Todd I had a visit a couple weeks ago someone I have known for a long time and they are going to put together $100 million fund that will buy income producing properties and resort markets and condominiums as well as houses and they were pretty close to pulling the trigger but – and they are close to the situation. They felt like they were still about a year away from wanting to commit into this investment program. So that's just an anecdotal situation that I can pass on to you. But they felt like late next year would a better time to embark on that opportunity as opposed to now.

Todd Hagerman

I appreciate. That's helpful. Thank you, Richard.

Richard Anthony

Okay.

Operator

Thank you very much. We'll take the next question from Christopher Marinac. Your line is live.

Christopher Marinac

Thanks. Good afternoon. Mark, I was wondering if you could give us maybe a rundown of your – of the health of your top 5 or top 10 credits or 15 credits from a size perspective are any of those on the non-performing list? Are there any concentration concerns?

Mark Holladay

No, none of those are in the non-performing category. They are all performing.

Christopher Marinac

Okay. And those would out there on the watch list either?

Mark Holladay

We may have one of those on the watch list.

Christopher Marinac

Okay. And then a separate question for Tommy, just related to the changes in the Fed funds purchase. Do you just by that being a permanent change or may that vary as things develop over the next year?

Tommy Prescott

I believe in this current environment we would prefer to stay away from that source of funding as a mainstream source. We'll use it periodically. I mean we're willing to build the deposit base both core and brokered and to keep that to a minimum.

Christopher Marinac

Okay. But from a margin perspective is that incrementally harmful to margins?

Tommy Prescott

There is a cost to the margin for the short haul to do that. And we are interested in keeping these Fed fund lines available and we'll use them some. But there is a tradeoff every day on funding and margin. And we feel like being erring to the side of not counting on these Fed funds every day is a good thing.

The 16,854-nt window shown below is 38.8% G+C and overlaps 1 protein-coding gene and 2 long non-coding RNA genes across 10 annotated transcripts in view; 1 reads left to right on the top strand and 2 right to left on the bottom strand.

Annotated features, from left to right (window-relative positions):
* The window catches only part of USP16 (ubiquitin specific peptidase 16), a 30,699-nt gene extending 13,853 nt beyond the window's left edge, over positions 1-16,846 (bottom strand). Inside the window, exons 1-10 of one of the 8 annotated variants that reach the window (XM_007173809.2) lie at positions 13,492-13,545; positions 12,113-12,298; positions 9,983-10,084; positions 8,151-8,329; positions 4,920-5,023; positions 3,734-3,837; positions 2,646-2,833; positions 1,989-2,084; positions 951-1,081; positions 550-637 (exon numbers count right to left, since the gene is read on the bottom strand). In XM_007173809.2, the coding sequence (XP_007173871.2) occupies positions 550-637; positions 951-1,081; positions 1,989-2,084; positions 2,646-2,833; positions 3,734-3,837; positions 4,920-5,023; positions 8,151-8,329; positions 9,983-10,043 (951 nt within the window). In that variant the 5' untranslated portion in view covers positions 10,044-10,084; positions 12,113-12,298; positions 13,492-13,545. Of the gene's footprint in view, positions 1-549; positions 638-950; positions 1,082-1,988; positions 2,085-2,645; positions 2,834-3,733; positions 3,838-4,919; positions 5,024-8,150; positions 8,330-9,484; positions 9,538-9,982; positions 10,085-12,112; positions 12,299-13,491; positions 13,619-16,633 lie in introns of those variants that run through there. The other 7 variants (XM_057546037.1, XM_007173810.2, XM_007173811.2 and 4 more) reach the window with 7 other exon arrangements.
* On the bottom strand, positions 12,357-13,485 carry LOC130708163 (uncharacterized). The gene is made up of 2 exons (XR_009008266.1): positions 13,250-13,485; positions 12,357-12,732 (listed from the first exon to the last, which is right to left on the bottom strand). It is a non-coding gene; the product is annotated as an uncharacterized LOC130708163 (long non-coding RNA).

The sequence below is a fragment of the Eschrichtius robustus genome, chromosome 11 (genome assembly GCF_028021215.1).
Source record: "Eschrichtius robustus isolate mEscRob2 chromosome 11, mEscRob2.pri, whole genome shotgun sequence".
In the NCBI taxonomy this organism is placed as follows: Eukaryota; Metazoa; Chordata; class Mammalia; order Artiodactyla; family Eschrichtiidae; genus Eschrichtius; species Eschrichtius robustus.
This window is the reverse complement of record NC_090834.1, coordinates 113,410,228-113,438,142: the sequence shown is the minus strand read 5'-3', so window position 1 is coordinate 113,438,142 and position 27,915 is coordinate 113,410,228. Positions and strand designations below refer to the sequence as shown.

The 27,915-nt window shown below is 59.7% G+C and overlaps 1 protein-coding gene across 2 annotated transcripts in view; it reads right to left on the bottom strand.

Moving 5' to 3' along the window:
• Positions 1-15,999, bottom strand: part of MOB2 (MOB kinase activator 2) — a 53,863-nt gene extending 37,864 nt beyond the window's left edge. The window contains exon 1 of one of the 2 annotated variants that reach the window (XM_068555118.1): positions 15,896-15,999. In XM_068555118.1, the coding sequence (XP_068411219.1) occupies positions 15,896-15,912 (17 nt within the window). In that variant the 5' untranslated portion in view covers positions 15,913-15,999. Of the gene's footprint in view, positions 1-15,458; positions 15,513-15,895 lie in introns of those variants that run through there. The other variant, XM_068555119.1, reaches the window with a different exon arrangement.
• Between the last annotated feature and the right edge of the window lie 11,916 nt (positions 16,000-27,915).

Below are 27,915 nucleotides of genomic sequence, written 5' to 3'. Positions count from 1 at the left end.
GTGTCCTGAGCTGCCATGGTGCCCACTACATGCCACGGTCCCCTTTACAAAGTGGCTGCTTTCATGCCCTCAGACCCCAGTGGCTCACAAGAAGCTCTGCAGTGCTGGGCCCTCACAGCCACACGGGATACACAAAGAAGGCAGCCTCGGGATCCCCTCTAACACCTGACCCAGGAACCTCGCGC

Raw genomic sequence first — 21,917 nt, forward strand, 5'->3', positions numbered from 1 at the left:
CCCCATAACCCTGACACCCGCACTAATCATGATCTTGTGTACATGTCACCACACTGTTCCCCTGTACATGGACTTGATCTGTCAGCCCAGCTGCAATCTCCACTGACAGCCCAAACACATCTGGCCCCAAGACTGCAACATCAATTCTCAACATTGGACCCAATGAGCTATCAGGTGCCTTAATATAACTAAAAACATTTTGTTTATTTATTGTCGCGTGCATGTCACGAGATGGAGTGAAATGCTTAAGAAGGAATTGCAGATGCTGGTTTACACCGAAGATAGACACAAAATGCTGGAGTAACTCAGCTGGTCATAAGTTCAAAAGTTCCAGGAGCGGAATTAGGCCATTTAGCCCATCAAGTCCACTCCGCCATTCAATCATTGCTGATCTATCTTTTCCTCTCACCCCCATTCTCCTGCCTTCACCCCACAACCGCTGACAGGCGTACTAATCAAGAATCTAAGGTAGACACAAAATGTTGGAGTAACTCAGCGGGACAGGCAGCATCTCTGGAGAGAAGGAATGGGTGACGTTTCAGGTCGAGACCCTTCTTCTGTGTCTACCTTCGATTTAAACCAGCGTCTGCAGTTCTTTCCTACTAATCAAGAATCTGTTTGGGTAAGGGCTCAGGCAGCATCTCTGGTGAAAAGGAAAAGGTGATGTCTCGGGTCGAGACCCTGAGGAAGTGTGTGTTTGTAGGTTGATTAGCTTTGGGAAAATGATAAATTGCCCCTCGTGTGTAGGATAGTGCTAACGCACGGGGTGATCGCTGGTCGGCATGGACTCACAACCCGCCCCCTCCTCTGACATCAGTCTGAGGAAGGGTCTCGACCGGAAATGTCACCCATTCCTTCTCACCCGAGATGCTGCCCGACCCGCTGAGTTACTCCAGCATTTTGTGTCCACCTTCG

Christopher Marinac

Sure. Very well. Thank you.

Richard Anthony

Thank you, Chris.

Operator

Thank you. We'll take the next question from Scott Valentin. Your line is live.

Scott Valentin

Good evening. Thanks for taking my question. With regard to the broker deposits is there a level that you guys see kind of capping that. There has been some rumblings, the FDIC I guess kind of focusing on banks that have high levels of broker deposit, maybe increasing the assessment for such deposits. Is there any level did you think you will peak out at?

Tommy Prescott

As you know there isn't a set of rules or whatever, there is some marketplace discipline, there is a regulatory view. And I think it's in the context of how you're doing otherwise. But we feel like somewhere in the neighborhood of 30% of deposits would be a reasonable threshold.

Scott Valentin

Okay. And then you mentioned the TARP program, application for that. Is there any thought regarding the FDIC debt guarantee maybe paying the fee and having issuing some Tier 1 debt?

Tommy Prescott

Our understanding of the way that works it counts on debt that was extended during the – period that ended on September 30th. And matures I believe some date in '09 and we really weren't in the market at that time. So we don't see that piece as being available to us. But we do see the transaction account piece being attractive and something we've actually already done.